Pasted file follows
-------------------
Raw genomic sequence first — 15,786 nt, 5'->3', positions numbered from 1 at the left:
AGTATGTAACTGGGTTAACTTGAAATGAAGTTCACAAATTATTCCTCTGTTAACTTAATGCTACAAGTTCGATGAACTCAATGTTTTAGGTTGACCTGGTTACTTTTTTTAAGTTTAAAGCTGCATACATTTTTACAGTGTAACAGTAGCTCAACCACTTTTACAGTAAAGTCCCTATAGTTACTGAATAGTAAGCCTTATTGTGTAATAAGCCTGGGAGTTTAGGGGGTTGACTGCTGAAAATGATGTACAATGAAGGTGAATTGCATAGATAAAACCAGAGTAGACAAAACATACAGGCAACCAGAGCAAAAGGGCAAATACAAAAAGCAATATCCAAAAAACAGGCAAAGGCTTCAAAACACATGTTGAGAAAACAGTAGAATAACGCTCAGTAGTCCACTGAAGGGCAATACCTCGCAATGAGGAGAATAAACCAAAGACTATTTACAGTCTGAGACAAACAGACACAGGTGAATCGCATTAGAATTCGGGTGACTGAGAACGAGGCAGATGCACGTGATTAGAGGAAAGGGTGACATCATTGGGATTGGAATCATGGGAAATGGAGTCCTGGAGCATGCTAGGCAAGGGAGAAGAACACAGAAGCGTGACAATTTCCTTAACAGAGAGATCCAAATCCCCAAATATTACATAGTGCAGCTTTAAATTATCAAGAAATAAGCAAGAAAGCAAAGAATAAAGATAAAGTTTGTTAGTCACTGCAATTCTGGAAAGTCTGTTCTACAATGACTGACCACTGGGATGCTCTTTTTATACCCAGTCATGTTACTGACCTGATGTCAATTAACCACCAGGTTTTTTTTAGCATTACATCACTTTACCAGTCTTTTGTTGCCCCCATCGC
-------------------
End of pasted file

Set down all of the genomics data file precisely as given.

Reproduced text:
Raw genomic sequence first — 15,786 nt, 5'->3', positions numbered from 1 at the left:
AGTATGTAACTGGGTTAACTTGAAATGAAGTTCACAAATTATTCCTCTGTTAACTTAATGCTACAAGTTCGATGAACTCAATGTTTTAGGTTGACCTGGTTACTTTTTTTAAGTTTAAAGCTGCATACATTTTTACAGTGTAACAGTAGCTCAACCACTTTTACAGTAAAGTCCCTATAGTTACTGAATAGTAAGCCTTATTGTGTAATAAGCCTGGGAGTTTAGGGGGTTGACTGCTGAAAATGATGTACAATGAAGGTGAATTGCATAGATAAAACCAGAGTAGACAAAACATACAGGCAACCAGAGCAAAAGGGCAAATACAAAAAGCAATATCCAAAAAACAGGCAAAGGCTTCAAAACACATGTTGAGAAAACAGTAGAATAACGCTCAGTAGTCCACTGAAGGGCAATACCTCGCAATGAGGAGAATAAACCAAAGACTATTTACAGTCTGAGACAAACAGACACAGGTGAATCGCATTAGAATTCGGGTGACTGAGAACGAGGCAGATGCACGTGATTAGAGGAAAGGGTGACATCATTGGGATTGGAATCATGGGAAATGGAGTCCTGGAGCATGCTAGGCAAGGGAGAAGAACACAGAAGCGTGACAATTTCCTTAACAGAGAGATCCAAATCCCCAAATATTACATAGTGCAGCTTTAAATTATCAAGAAATAAGCAAGAAAGCAAAGAATAAAGATAAAGTTTGTTAGTCACTGCAATTCTGGAAAGTCTGTTCTACAATGACTGACCACTGGGATGCTCTTTTTATACCCAGTCATGTTACTGACCTGATGTCAATTAACCACCAGGTTTTTTTTAGCATTACATCACTTTACCAGTCTTTTGTTGCCCCCATCGC